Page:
The effects of years of colonial rule and conflict in Timor-Leste, Asia’s poorest nation, have been particularly devastating for rural youth. Many are unable to find work, have been forced to abandon their schooling, and lack basic skills. A new EDC program offers them the opportunity to further their education and earn a living.
At least 2,500 youth—more than half of them women—will take part in the program, called Preparing Youth for Work (PAS, the acronym for Prepara Ami Ba Servisu). The three-year initiative is funded by the U.S. Agency for International Development (USAID).
“This program is unique in that it integrates work and learning and targets an underserved population—youth that are 16-30, out of school, and living in the districts instead of the capital,” says EDC’s Brenda Barrett. “Most jobs in the country are only available to high school graduates. Eighty percent of those in our program have not completed high school, so without this program, these youth would not have access to work opportunities.”
The program is divided into two six-month phases: livelihood preparation and livelihood accompaniment. During the preparation phase, participants alternate on a weekly basis between the classroom and a job or technical training site. During the second phase, program staff assist youth in returning to school (traditional or vocational), getting a job or internship, or starting their own businesses.
“There is no equivalent to the GED in Timor-Leste, so it is very hard for young people to go back to school,” says Barrett. “One of our goals is to have our curriculum certified as part of a national effort to standardize nonformal education programs.”
The curriculum incorporates basic literacy, numeracy, and mathematics instruction, while teaching about work readiness (ability to work in a variety of settings, work well with others, solve problems, and communicate); technical skills (in areas such as agriculture and construction); financial and entrepreneurial skills; and leadership and life skills. Additionally, PAS Program staff train local youth working with nongovernmental organizations (NGOs) in the use of the curriculum, so that the community can continue the program when the initiative ends.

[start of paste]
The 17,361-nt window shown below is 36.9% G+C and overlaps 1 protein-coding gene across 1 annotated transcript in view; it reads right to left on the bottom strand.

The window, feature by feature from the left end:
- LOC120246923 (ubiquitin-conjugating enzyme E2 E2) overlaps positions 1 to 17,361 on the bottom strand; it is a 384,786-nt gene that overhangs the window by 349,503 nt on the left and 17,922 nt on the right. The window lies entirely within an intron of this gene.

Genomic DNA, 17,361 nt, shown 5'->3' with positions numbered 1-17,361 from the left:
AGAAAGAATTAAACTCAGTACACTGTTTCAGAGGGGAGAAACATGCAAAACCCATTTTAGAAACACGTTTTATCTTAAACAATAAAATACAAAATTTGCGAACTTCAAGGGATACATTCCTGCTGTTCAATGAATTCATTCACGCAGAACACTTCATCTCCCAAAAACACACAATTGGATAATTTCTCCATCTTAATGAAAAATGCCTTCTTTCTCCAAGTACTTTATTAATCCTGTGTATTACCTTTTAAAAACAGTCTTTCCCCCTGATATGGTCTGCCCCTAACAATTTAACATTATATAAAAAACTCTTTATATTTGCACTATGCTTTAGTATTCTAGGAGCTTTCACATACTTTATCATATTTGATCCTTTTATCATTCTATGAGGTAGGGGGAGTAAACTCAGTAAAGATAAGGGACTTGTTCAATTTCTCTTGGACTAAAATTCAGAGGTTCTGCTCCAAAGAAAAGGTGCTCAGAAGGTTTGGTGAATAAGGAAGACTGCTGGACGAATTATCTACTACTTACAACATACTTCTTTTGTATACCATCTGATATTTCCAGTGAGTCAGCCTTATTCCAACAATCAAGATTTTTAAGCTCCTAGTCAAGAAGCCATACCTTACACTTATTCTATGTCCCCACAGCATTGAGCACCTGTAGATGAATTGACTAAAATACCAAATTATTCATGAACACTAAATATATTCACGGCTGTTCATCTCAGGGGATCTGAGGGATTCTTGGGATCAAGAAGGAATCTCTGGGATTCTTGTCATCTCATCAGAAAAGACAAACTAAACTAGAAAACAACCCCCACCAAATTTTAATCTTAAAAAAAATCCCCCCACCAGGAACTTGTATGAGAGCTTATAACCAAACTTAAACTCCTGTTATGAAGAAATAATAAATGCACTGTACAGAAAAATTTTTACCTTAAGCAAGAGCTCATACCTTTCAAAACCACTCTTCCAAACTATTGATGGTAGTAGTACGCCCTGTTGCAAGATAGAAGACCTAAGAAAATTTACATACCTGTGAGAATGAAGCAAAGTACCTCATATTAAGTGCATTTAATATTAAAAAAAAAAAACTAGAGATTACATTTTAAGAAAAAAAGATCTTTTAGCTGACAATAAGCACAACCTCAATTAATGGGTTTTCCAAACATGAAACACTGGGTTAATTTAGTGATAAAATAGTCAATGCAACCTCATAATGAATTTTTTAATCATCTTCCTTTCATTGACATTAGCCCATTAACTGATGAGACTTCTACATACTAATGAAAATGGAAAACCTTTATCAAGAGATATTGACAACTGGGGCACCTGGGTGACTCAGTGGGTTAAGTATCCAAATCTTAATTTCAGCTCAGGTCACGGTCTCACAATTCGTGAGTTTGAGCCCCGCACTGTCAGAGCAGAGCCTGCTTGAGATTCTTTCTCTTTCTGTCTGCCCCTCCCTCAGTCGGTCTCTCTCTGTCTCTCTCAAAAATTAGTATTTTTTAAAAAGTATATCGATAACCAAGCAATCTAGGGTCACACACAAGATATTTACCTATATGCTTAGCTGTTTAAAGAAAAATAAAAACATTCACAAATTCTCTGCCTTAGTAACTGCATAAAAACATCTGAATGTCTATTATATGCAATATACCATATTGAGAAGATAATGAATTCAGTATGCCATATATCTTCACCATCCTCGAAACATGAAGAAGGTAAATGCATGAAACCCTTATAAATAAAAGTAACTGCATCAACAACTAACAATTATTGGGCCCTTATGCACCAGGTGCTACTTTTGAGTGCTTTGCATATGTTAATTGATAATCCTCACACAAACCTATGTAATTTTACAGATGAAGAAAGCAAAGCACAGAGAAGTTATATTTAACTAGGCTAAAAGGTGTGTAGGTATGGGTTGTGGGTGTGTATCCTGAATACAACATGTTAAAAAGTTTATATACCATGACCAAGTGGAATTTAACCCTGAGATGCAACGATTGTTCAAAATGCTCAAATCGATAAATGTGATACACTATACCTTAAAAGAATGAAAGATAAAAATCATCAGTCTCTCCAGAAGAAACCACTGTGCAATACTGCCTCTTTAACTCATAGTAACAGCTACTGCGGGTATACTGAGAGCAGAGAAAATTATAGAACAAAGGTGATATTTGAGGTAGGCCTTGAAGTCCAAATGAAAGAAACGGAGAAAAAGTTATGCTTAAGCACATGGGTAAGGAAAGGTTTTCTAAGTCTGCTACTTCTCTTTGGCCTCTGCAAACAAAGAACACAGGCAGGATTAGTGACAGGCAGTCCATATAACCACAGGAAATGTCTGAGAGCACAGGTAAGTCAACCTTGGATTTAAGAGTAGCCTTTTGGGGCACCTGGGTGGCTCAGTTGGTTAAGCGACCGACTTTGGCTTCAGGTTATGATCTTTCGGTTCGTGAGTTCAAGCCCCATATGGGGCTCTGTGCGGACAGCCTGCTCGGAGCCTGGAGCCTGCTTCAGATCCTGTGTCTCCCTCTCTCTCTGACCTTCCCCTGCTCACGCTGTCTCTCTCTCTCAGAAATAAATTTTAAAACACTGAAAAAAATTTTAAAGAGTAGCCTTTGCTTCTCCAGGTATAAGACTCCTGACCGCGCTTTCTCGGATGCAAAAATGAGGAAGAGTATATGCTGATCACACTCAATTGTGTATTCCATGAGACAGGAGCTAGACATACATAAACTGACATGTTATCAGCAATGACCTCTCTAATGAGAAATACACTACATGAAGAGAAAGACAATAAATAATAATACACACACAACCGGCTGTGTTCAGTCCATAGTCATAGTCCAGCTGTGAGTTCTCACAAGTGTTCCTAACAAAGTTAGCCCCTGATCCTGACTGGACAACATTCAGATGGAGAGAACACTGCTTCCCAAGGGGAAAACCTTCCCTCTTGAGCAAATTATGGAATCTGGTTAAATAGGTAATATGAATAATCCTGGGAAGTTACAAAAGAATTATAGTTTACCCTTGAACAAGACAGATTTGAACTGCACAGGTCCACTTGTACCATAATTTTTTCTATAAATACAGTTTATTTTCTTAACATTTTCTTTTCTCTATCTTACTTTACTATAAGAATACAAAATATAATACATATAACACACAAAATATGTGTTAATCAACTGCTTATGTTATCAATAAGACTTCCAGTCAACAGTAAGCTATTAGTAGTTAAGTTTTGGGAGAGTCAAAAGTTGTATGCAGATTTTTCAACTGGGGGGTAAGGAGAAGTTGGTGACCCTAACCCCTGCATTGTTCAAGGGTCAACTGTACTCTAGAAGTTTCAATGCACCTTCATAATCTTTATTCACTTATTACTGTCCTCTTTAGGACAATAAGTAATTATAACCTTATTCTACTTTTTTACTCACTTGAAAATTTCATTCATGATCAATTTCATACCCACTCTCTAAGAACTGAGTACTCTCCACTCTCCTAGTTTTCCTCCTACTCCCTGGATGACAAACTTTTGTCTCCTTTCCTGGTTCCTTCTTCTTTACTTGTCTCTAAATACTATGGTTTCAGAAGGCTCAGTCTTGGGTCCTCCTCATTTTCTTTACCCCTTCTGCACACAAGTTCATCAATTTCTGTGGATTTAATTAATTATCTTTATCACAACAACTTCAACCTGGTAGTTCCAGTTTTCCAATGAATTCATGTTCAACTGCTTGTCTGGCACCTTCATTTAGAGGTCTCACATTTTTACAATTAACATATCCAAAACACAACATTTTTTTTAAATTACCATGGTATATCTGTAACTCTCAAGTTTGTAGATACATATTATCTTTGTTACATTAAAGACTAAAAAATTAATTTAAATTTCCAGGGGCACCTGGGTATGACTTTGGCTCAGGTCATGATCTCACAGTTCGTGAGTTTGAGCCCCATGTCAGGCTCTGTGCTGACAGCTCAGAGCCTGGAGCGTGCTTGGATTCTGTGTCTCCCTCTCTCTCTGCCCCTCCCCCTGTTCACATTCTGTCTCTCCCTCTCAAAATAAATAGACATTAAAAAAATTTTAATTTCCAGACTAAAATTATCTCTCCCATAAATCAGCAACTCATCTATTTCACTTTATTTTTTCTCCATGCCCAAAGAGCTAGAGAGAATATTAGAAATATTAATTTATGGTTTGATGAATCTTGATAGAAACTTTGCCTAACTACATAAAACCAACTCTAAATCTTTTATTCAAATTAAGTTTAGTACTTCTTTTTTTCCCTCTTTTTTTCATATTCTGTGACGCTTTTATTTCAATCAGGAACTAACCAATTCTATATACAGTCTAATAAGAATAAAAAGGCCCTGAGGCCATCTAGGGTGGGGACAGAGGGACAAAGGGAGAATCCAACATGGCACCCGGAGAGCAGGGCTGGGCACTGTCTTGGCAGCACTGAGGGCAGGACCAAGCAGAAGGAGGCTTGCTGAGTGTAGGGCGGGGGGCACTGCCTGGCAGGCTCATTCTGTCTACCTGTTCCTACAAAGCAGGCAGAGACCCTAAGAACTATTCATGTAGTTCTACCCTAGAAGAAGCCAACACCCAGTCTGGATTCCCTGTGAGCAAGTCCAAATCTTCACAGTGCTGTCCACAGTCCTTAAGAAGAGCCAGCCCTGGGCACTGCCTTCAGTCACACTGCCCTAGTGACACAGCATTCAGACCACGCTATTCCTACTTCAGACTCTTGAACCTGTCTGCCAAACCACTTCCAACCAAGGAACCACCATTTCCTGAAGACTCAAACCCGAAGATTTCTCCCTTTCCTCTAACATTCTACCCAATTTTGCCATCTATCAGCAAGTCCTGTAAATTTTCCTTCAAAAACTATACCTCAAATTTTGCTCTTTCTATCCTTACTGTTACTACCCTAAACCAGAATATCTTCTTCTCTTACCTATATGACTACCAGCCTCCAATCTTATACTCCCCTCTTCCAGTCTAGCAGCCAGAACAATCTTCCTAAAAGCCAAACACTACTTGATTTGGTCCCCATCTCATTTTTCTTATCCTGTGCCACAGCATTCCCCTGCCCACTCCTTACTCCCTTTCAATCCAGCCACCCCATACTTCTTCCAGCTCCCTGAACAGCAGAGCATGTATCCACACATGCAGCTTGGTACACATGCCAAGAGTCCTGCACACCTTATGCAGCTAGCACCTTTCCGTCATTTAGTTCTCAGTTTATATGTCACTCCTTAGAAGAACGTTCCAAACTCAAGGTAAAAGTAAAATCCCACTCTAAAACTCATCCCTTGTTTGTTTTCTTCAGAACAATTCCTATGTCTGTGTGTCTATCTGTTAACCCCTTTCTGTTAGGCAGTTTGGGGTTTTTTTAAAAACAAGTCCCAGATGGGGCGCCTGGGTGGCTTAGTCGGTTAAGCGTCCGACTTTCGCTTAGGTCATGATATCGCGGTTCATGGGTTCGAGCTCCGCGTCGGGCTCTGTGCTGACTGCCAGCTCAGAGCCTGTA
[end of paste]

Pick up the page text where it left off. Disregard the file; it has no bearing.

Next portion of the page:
When youth are not in the classroom, they will be learning a technical skill or working on a project site, putting what they learn in the classroom to practical use, and sometimes earning the equivalent of $2 a day. For instance, an individual might use their math skills to calculate how much paint they will need for a community improvement job. “Youth have to go to class in order to go to work,” says Barrett. “The work experience is often focused on improving the community and addressing local needs.”
Youth then learn the skills needed to raise crops such as coffee and candlenut, which are in high demand. Explains Barrett, “Construction is one of the fastest growing sectors of the economy, but recognizing such opportunities won’t always be around, we focus on local opportunities that will always exist, like agriculture.”
“There are a lot of hidden, emerging markets in Timor-Leste, and the EDC project is teaching youth how to discover those markets,” says Mark White, USAID representative to Timor-Leste.
Youth taking part in the program were nominated by local councils known as Sukos. Once the Sukos learned the details of the project and saw its effects, they became strong supporters of it. “We were deferential to the culture, but did not allow business as usual with regard to people with connections being picked. We posted a list of qualifications that included half females, youth ages 16-30, out of work, and out of school, with no prospect of returning to school or work within the next six months,” says Barrett.
Initially, there was concern that women would not want to take part in manual labor, such as in construction. “We would have found them alternative work experiences, but only three in the first group were not interested in this type of work. Instead they found other lines of work on the construction site, like cooking and doing paperwork,” says Barrett.
Preparing Youth for Work is part of EQUIP3, which is designed to improve earning, learning, and skill development opportunities for out-of-school youth in developing countries.
Originally published on January 21, 2009